Wednesday, August 29, 2012

"This book is full of lies"

Today I continue my series looking back at books written about Houdini with images from my own collection.

The first comprehensive Houdini biography was published by Harcourt, Brace and Co. in June 1928. The book was Houdini, His Life Story by Harold Kellock from the Recollections and Documents of Beatrice Houdini. Hardeen famously inscribed a copy of the book with the sentence: "This book is full of lies."

1928 first edition by Harcourt, Brace.

Yes, Life Story contains wild embellishments and outright fictions, such as Houdini being trapped under he ice during a bridge jump and the full "acid on the dress" story of Houdini and Bess's first meeting. The book crystallized much of the mythology Houdini had been building up for years in his pitch-books; mythology that took years to unravel.

But this was the way Houdini wanted his story told. Like Walter Gibson's Houdini's Escapes and Magic, this was a book that Houdini would have written had he lived. At the time of his death he had already dictated several chapters of an autobiography, and the photos used in the book are noted as being expressly set aside for the purpose of publication in a book.

However, Life Story also includes a great deal of candid recollections by Bess that have the feel of truth about them. The book shows Bess, especially in her youth, to have been a real firecracker. There's a great story about Bess telling the abusive manager of Kohl & Middleton's Dime Museum to "go to hell" after learning that Harry had saved up $100 for his handcuff challenge. "We have one hundred dollars and we don't need your old dime museum," she said. Many of these stories don't make it into later biographies. This is the book that gives us the best portrait of Bess during Houdini's lifetime.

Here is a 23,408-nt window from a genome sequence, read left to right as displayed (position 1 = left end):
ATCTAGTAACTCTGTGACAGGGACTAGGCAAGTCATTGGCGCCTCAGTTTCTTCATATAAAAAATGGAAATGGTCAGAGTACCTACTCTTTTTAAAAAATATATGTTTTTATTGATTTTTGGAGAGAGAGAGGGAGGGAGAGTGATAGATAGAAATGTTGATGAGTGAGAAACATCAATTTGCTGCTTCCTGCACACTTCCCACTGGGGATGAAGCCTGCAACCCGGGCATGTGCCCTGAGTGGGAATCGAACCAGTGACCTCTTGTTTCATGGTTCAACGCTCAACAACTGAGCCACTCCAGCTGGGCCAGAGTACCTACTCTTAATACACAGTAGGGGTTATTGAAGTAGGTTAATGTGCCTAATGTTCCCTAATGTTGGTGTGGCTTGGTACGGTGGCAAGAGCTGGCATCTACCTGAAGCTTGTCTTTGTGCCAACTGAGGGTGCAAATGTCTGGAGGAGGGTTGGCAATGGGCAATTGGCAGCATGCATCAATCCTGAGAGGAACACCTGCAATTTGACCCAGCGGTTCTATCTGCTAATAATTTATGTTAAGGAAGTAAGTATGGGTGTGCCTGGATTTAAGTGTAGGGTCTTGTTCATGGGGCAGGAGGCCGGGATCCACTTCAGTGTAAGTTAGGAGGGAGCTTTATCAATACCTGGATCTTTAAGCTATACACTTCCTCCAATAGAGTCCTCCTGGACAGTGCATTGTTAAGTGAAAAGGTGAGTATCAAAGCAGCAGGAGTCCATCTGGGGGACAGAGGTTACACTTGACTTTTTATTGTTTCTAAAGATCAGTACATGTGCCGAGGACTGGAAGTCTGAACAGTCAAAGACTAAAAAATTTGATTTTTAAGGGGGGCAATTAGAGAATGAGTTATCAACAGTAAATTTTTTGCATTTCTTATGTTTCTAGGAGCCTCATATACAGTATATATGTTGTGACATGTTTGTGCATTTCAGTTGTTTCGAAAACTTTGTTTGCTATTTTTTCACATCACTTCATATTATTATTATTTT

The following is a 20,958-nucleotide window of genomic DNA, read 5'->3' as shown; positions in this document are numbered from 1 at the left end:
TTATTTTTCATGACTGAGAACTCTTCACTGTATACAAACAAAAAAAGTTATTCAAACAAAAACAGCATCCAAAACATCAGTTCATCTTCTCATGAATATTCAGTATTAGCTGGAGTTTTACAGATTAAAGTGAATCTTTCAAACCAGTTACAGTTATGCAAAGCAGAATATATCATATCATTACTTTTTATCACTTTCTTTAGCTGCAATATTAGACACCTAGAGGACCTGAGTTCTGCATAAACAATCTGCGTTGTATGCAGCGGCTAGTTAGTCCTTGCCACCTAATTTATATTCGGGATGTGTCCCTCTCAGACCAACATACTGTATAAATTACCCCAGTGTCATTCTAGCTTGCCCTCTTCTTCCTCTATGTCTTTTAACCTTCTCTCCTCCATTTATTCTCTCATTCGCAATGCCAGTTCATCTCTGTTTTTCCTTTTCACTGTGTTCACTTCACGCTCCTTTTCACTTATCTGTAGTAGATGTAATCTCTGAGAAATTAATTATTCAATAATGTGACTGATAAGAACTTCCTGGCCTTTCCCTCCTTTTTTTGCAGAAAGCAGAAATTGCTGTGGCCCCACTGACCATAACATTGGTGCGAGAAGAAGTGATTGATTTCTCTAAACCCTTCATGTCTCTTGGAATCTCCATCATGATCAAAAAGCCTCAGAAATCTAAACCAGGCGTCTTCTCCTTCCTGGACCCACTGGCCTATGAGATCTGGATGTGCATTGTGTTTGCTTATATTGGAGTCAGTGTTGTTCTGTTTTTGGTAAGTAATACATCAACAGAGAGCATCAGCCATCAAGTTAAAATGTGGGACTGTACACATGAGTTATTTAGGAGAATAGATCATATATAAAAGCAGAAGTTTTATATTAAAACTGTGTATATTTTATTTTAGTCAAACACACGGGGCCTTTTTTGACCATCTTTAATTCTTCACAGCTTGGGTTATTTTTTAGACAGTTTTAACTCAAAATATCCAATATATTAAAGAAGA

It's also nice that the original dust jacket features a photo of Houdini performing his Needles trick. Here, in 1928, Houdini is portrayed, first and foremost, as a magician, not as a death-defying escape artist. This can be held up as another piece of evidence that refutes the revisionist notion that in his own lifetime Houdini was somehow not considered a magician. Of course he was.